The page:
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Not Broke, Just Bent

Comic books are one of the few family traditions that I have. It doesn't sound nerdy or absurd to me, that's just me and my upbringing. Even though I grew up with polar opposite-divorced parents, a love for comic book characters and the works that inspired them were instilled in me by Dad and never discouraged by Mom. So whenever I hear of a new comic property making it's way on screen, I naturally become pretty critical without hesitation.

Is the origin right? Does the material of the suit match the shading technique employed by the various comic artists? Is Deadpool an insanity-riddled wise cracking ass hole? (Ryan Reynolds nailed that one) Does Batman uphold the belief that every single life is worth something?(No Batfleck, shooting a man with an M-60 does not uphold that belief and I am not talking about that dream scene.) I am undoubtedly that comic book know-it-all ass hat who craves the validation of knowing more than the guy next to me in the theater. It's lead me to dislike shows or movies I'd otherwise enjoy, although neither Batman v. Superman or Suicide Squad qualify in that regard. Those aren’t just bad comic book adaptations, but awful movies through and through.

I've never agreed with Captain Piccard so much

Which is why when FX announced an adaptation of Legion I was intrigued and excited. I've read a total of seven X-Men comics in my life, and of those seven, Legion aka David Haller was nowhere to be found. This was a character I could dive into fresh just like everyone else. All I knew was he could absorb personalities somewhat like Rogue, he was Charles Xavier’s bastard son, and he had something to do with the Age of Apocalypse. I then heard Noah Hawley, who adapted Fargo (one of my all time favorite movies) into an incredible, Emmy-winning TV show, was the showrunner responsible for writing the script. I was sold.

I could never have seen or read another thing about the show prior to it’s premiere and I still would’ve been totally stoked to the max about it. As I found out more around it’s premise I reached near Star Wars levels of excitement. Actually, this is the most excited I have ever been about a story that wasn’t in a galaxy far, far away, simply because of how interesting the plot was:

A schizophrenic man who spends six years in a mental hospital only to be told that he's not crazy, but that the split personalities and manic depression are manifestations of a dormant mutant power that has been with him since birth. When the show aired, I was hooked from the pilot, anxiously awaiting Wednesday at 10 p.m. to roll around so I could dive back into this troubled mind. In what felt like the shortest eight weeks ever, the first season was over.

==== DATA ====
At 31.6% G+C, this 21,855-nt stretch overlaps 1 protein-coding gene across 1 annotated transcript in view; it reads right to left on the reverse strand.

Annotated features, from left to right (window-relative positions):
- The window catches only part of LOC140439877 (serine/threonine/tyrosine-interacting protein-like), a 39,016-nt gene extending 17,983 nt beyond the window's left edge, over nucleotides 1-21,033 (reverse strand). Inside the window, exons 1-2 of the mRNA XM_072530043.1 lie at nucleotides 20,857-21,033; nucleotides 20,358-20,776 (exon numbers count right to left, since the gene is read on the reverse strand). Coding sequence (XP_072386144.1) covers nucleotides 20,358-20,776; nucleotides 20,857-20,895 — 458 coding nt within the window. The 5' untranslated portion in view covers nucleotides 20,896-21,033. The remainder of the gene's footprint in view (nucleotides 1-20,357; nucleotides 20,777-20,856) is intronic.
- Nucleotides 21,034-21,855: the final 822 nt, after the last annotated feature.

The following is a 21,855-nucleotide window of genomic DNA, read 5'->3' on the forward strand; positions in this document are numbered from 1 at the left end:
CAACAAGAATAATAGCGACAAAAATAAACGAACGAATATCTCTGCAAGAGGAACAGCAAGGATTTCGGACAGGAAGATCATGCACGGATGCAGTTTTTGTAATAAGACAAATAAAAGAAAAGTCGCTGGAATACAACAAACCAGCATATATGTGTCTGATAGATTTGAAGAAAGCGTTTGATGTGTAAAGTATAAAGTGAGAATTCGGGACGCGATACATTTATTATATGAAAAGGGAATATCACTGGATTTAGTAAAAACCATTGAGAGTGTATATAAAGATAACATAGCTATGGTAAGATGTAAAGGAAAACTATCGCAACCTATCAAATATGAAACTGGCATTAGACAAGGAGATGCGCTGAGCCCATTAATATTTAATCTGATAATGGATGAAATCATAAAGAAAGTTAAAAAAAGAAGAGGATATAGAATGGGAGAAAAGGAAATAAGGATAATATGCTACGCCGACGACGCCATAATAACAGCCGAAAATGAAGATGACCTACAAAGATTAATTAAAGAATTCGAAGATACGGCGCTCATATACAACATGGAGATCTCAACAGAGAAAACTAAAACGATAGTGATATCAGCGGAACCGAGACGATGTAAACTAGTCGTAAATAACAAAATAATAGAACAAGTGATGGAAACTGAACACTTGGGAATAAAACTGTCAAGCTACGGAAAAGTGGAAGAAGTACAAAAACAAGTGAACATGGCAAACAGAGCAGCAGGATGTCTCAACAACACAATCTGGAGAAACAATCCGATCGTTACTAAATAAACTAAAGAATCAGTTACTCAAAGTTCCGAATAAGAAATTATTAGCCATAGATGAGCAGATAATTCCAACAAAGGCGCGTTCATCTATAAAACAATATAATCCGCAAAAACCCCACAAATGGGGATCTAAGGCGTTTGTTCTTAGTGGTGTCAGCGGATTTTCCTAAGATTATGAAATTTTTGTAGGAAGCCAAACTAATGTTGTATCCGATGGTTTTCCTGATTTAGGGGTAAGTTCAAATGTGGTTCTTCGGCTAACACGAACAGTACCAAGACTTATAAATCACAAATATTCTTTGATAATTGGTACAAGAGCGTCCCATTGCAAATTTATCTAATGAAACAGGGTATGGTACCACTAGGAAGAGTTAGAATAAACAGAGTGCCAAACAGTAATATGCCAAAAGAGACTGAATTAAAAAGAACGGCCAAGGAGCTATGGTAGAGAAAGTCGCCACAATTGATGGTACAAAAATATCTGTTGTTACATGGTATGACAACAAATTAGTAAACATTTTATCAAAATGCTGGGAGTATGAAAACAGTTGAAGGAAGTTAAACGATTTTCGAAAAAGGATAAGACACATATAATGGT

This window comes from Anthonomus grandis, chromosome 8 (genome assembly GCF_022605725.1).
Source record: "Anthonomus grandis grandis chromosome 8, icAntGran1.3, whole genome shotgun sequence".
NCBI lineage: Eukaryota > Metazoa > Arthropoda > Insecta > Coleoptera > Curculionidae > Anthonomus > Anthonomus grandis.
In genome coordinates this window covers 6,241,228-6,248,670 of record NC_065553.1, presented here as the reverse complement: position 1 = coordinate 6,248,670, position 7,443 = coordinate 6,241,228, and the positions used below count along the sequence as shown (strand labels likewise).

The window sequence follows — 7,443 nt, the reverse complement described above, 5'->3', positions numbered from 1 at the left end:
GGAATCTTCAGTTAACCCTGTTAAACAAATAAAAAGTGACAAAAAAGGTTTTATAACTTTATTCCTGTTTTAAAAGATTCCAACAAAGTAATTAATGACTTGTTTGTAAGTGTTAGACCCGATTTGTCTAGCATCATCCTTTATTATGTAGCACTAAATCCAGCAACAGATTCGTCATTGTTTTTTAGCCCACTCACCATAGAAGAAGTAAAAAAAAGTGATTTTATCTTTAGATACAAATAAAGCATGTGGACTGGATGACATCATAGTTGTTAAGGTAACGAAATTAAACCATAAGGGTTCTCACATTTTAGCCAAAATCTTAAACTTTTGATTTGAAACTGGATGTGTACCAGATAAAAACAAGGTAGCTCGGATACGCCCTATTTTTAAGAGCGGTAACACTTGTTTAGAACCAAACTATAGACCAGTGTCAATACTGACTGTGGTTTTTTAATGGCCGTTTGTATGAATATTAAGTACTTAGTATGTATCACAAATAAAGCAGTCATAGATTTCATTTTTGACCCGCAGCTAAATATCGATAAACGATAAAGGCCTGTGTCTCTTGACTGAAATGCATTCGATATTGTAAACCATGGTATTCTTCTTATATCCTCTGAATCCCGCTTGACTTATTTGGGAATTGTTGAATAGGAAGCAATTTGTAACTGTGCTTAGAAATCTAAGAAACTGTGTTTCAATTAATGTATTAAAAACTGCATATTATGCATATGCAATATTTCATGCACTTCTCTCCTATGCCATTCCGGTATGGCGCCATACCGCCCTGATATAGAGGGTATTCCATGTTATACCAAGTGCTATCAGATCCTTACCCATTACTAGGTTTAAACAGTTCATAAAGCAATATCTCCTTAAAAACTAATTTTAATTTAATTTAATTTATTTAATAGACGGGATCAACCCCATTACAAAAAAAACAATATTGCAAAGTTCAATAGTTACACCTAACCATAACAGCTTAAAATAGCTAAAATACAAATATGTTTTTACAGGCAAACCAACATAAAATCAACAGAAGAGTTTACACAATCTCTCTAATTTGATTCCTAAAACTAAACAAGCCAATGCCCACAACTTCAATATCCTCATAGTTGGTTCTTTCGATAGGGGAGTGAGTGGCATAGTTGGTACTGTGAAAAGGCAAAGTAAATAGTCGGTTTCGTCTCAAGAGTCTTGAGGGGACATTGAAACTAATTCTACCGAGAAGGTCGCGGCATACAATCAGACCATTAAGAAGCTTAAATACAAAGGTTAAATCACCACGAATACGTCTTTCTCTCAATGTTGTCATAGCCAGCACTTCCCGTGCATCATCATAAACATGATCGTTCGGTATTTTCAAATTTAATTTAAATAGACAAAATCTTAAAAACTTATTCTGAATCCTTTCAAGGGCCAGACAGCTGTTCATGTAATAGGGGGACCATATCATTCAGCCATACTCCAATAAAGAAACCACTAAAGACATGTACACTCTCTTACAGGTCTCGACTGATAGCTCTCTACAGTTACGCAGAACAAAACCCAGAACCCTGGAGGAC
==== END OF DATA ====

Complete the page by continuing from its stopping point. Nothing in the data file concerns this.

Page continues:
The credits rolled on the season finale 7 minutes from the time I started writing this

And- I can definitively say that Legion is by far and away the most important and relevant superhero to be portrayed on screen since the advent of superhero film-making... At least for me.

Holy Shit, I Get It

Everyone talks about being represented in media, and for whatever sociological reason, the superhero genre is especially scrutinized. Being a middle class-white kid from Southern California, you'd think I'd never had a problem being represented. I could dress up as Captain America, Deadpool, Cyclops, Wolverine, Batman, Aquaman, or Han Solo and (apart from the complete lack of muscle) be able to pull it off without a hitch. So of course I'm represented. But I wasn't, although no one may have been able to guess that.

Okay, maybe I absolutely pulled off Spider-Man back in the day

Since I was 16 I've been off. Not obviously different or unique, but off. I have trouble keeping a positive outlook for more than a few hours, I tend to find the darkness in everyone and everything before looking for the light, I am ultra critical of myself and all I touch, I listen to angry, emotional music, and I have a tendency to both speak and write in run-on sentences. But most of all, I don’t believe a damn thing that goes through my head. I can never tell when my thoughts are genuine or if they’re manifestations of something dark inside of me that I can’t uproot. It’s a plague that rots my mind and freezes every thought process I have. So when I read these comics or watched the films, I knew that these characters were not somebody I could ever be. I am a broken mental wreck. I can’t solve an intricate riddle rooted in the Egyptian myth of Ooroboros like Batman. It took me two weeks to decide whether or not to leave a job I was miserable at for a fresh start in a more like-minded setting all because I doubted every single logical process my mind took me through. Sure I looked like these superheroes, but I could never see myself anywhere close to what they are the way other viewers see themselves in these characters. That is, until Legion.

A Super (Crazy) Hero

While I’ve never spent time in a mental hospital nor been prescribed pill after pill after pill (well, I mean I was on Welbutrin for six months), I finally felt a raw connection to a character on screen, one I immediately identified with. Like me, David Haller, doesn’t trust anything and constantly questions everything he does. He spars with the same questions I ask myself every day:

Am I a bad person or am I suffering from some unknown, sinister thing?

Do I actually have an illness or am I just crying for attention?

Why won’t it all just go away?

What is so damn wrong with me that I can’t just be normal?

Everybody shut up, be quiet! I can’t handle this, I am losing myself, just leave me alone, I don’t need this! AGH MAKE IT STOP!!!

It's always simply too much